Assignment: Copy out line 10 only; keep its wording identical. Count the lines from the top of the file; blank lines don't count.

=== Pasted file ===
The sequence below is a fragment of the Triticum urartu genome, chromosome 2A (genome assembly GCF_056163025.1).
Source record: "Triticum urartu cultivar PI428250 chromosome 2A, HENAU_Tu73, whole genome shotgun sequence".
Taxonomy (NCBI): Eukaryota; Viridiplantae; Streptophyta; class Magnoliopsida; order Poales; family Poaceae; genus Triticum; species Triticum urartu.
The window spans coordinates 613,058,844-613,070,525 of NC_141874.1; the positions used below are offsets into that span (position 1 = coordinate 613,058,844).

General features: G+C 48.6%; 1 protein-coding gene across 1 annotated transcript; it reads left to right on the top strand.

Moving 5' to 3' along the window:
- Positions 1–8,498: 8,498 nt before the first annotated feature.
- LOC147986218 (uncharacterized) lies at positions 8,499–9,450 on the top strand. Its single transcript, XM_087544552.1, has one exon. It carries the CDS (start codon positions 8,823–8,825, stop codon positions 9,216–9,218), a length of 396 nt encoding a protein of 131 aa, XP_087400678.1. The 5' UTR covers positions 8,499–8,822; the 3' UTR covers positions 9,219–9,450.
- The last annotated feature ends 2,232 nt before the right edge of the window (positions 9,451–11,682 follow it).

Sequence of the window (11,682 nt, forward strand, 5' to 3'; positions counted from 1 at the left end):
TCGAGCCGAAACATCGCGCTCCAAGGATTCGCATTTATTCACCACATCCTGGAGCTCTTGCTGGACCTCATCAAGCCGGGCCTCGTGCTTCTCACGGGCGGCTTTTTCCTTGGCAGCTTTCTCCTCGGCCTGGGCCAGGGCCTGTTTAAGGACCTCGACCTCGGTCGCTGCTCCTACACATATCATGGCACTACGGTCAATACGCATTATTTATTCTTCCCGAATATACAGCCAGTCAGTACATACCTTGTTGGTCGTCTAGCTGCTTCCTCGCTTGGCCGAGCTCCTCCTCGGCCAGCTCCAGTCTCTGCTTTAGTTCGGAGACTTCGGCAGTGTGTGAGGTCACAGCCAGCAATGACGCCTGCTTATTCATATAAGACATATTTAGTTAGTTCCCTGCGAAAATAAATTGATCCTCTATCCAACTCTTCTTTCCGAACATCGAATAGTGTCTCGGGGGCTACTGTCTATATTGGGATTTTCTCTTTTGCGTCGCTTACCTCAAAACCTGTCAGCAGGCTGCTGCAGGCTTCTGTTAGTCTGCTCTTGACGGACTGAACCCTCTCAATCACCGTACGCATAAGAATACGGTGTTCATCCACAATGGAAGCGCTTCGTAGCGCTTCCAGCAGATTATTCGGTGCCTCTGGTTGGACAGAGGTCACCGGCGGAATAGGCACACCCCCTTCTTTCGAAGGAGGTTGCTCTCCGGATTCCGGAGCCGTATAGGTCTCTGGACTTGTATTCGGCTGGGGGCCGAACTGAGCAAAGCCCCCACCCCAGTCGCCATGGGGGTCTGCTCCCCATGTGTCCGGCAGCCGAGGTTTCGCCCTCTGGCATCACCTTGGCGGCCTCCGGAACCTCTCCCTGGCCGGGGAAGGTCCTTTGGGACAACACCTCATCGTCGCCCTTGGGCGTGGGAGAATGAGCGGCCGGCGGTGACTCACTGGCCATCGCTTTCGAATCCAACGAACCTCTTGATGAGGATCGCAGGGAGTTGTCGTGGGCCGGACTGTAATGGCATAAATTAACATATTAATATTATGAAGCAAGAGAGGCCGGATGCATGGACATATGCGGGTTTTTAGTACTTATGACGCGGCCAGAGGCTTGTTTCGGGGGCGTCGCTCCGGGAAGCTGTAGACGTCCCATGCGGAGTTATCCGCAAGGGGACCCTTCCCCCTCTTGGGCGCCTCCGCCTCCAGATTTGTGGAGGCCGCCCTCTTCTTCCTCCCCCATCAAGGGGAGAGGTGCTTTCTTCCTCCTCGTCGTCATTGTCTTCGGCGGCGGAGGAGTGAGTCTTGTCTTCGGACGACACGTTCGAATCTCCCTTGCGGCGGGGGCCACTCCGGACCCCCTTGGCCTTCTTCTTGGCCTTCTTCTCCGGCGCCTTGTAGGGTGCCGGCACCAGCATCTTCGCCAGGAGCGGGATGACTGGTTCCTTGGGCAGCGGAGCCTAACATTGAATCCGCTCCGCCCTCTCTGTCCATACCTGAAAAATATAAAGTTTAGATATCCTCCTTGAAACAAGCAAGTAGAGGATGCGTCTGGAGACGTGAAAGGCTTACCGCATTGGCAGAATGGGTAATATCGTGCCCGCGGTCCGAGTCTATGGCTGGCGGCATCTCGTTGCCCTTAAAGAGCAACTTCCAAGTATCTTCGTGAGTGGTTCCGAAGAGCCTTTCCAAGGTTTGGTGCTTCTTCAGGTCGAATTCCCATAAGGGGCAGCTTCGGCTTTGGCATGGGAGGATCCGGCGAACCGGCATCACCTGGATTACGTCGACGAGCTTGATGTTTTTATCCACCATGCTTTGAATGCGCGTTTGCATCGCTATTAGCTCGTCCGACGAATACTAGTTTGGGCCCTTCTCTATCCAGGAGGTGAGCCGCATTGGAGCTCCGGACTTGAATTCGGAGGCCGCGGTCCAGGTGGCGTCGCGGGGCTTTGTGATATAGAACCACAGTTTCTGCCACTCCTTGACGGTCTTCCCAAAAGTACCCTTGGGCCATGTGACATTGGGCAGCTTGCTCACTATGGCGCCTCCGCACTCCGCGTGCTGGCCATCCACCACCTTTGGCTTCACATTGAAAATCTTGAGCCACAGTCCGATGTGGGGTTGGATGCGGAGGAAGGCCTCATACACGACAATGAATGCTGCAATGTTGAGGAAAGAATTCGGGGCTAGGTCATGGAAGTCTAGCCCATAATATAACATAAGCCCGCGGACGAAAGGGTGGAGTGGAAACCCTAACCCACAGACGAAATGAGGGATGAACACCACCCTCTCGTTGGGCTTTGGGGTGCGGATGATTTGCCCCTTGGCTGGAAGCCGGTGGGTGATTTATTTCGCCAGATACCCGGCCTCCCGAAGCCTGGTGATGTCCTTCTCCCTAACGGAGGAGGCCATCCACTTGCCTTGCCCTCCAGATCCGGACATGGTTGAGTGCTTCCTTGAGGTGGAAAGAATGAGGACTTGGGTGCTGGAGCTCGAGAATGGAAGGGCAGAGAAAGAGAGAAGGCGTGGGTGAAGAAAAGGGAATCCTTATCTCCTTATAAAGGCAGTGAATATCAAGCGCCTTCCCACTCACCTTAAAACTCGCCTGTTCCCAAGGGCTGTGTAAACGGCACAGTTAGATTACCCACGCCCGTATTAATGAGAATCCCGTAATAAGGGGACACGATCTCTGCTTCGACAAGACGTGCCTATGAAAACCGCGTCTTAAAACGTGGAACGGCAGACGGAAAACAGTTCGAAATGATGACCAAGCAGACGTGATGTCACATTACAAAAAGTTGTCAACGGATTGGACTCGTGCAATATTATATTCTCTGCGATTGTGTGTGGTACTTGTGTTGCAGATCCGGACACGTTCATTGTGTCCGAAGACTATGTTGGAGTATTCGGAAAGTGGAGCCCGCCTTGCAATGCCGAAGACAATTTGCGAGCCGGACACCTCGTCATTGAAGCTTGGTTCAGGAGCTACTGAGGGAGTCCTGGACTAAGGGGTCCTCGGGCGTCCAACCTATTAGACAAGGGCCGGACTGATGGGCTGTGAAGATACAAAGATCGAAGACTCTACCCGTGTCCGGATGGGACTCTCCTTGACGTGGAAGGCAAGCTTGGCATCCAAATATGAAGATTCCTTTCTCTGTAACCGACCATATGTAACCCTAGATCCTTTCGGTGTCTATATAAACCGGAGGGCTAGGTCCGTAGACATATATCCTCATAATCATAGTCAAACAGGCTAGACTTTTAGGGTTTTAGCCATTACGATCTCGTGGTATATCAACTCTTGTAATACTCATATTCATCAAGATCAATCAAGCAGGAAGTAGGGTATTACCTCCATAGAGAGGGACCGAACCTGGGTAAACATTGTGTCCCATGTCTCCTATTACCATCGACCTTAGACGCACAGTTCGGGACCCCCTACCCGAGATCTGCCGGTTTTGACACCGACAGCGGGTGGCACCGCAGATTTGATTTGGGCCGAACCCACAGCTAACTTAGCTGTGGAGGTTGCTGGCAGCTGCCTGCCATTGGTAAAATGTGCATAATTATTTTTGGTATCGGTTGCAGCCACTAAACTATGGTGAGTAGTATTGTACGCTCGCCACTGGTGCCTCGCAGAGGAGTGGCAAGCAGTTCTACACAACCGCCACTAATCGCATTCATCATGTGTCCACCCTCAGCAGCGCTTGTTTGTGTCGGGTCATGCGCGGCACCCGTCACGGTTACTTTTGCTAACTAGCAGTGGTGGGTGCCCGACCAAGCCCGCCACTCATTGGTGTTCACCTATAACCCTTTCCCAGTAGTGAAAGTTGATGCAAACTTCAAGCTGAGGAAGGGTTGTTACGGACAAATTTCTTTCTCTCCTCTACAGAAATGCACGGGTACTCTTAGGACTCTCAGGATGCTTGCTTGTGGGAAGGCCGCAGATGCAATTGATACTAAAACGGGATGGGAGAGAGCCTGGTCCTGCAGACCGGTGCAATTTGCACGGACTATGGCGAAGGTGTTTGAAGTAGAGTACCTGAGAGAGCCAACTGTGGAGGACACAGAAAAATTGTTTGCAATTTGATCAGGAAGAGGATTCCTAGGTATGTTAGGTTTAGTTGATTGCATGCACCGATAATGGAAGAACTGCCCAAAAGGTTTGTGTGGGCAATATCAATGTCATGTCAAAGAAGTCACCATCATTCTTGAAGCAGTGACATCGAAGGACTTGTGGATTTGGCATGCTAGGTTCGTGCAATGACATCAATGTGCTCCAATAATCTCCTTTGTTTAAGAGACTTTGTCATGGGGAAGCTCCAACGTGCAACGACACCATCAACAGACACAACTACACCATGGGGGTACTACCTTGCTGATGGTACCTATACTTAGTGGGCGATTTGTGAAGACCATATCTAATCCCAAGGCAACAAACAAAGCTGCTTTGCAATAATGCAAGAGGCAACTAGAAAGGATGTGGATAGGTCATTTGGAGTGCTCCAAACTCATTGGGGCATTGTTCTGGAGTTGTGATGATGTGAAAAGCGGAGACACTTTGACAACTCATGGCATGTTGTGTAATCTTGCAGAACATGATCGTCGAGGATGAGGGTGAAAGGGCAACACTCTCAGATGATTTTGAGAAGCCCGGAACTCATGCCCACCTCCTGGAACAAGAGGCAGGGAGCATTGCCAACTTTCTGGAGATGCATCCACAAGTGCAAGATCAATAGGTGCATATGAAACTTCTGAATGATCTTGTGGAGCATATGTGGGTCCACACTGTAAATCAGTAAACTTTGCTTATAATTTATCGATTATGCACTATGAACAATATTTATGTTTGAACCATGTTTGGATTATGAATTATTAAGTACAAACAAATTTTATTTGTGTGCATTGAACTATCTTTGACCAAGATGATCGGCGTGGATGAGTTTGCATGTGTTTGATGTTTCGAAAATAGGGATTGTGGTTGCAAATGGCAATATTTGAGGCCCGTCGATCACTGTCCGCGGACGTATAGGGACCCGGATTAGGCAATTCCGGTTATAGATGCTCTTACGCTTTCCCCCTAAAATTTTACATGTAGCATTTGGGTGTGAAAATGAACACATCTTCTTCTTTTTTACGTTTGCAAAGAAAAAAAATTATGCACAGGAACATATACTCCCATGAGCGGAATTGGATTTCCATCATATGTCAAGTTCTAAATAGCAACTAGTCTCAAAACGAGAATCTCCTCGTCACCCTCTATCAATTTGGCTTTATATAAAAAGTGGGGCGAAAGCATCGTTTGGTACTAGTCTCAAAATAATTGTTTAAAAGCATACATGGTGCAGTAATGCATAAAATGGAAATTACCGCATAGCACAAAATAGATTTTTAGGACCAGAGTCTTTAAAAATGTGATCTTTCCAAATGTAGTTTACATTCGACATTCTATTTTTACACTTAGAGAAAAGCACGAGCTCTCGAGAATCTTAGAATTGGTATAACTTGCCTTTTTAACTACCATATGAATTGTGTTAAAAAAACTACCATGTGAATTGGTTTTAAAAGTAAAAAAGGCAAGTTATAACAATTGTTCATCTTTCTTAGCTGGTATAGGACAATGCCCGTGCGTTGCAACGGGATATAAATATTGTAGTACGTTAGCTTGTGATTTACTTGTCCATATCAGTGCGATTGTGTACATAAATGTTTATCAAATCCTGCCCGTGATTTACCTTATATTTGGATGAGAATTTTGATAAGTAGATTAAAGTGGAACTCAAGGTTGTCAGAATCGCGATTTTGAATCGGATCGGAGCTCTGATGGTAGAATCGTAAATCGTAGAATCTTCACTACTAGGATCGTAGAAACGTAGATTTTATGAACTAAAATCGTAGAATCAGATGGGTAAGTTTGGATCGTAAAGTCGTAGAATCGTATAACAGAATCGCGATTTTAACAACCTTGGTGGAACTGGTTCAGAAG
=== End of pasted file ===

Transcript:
Sequence of the window (11,682 nt, forward strand, 5' to 3'; positions counted from 1 at the left end):